Super Micro wants to ride the ceepie-geepie wave and to sell lots of systems to customers who don't want to pay the IBM, Dell, or HP premium. At the Computex trade show in Taipei, Taiwan this week, Super Micro is showing off two forthcoming CPU-GPU hybrid rack servers that provide slightly more GPU density than the current machines it sells and sport the Nvidia M2090 coprocessor, too.
The SuperServer 1026GT-TRF-FM307 ceepie-geepie
The first new GPU-designed machine is the SuperServer 1026GT-TRF-FM307 is a 1U rack server that has three of the double-wide Tesla M2090 GPU coprocessors crammed into the box, with 20 fans to keep air moving inside the chassis – and not counting the fans in the redundant 1,800 watt power supplies, which are rated at 94 per cent efficiency. The CPU part of the system is based on a Super Micro mobo with two Intel Xeon 5500 or 5600 series processors and using the Intel 5520 chipset. The system board has six SATA ports, and the chassis has room for four hot-swap 2.5-inch SATA drives that mount in ahead of the mobo at the front of the chassis. After plugging in the three Tesla GPUs, there is a single PCI-Express 2.0 x8 slot open for peripheral expansion.
The SuperServer 202GT-TRF-FM407 is a 2U rack server with a single dual-socket motherboard based on Intel's Xeon 5500/5600 processors that runs down the middle of the chassis. That server supports up to 96GB of main memory and has two Gigabit Ethernet ports on the system board for clustering. The unit puts four Tesla GPUs into the chassis, two on the left front and two on the right front, stacked atop each other and the motherboard (made by Super Micro itself) has four PCI-Express 2.0 x16 slots, one for each Tesla GPU.
The unit has room for ten 2.5-inch disk drives, which hot plug into the front of the chassis; the board only has six SATA ports, so four of them are spares. The unit comes with redundant 1,800 watt power supplies that are rated at 94 per cent efficiency.
The SuperServer 202GT-TRF-FM407 ceepie-geepie
It is not clear when these Super Micro CPU-GPU hybrids will be available; the company had not responded for requests for availability and pricing at press time.
Over at IBM, one of the preferred platforms for CPU-GPU hybrid computing is the iDataPlex hybrid, which is a cross between a blade and rack server that comes in a double-wide, half-depth rack that packs up to 84 servers into a single chassis. (The other is the BladeCenter GPU expansion blade for its HS22 blade servers.)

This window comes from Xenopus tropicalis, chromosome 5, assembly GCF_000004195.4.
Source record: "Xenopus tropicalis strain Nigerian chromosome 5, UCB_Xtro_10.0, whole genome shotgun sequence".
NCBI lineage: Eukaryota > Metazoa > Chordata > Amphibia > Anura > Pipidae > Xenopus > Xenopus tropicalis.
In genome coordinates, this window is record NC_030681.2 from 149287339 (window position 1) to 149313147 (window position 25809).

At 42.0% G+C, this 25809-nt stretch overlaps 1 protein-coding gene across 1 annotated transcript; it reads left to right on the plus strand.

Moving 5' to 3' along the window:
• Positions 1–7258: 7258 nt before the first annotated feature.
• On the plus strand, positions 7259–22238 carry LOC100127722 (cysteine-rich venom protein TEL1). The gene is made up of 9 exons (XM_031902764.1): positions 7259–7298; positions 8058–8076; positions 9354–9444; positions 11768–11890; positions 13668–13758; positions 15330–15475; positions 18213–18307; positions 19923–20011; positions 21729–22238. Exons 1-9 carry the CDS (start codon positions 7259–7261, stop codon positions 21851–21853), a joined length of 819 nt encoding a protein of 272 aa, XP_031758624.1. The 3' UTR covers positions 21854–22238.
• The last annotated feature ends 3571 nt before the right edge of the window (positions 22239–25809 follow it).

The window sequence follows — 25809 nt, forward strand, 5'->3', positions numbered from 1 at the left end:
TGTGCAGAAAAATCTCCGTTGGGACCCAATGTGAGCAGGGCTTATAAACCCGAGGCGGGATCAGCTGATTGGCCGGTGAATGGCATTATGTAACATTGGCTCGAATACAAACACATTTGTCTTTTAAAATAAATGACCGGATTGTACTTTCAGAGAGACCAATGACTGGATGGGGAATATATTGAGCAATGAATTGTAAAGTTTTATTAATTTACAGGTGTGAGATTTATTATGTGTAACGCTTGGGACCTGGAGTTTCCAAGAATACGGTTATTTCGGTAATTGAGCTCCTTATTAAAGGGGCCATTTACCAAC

This week, the iDataPlex dx360 M3, announced last May, is updated to support Nvidia's Tesla M2090 GPU co-processors. Customers buying iDataPlex dx360 M3 servers will be able to use these M2090 GPUs, which are fanless and rely on the cooling in the server chassis and rack to keep them from melting.
IBM is also, however, going on the cheap and allowing customers to plug Nvidia's Quadro 4000 and 5000 series of graphics cards, which can run the same CUDA software as the Tesla coprocessors, into the iDataPlex dx360 M3 machines. All three GPU options will ship on July 29 and are paired with two-socket servers in the iDataPlex chassis using Xeon 5500 or 5600 series chips. IBM does not provide public pricing for the iDataPlex line. ®
I love armchair strategists...
Quote: By switching to this bigger tray server and by putting in four SL6500 chassis, yields 31.9 teraflops of GPU performance plus the 1.18 teraflops from eight server nodes for a total of 33.1 teraflops of oomph. It is hard to say what HP might charge for this.
True, as it will have to put in a joint quote with General Atomics for the nuclear powerplant in your backyard.
The pre-integrated "ready-to-run" HPC market is limited by datacenter power. It cannot exceed (at least by much) the power consumption expectations for an average datacenter rack lineup. It is a drop-in replacement for normal kit which joe average corporate customer who has decided to dabble in HPC can buy, put and run.
Same goes for cooling, HP actually did the right choice here. Doing more would have resulted in a product with a much smaller potential market.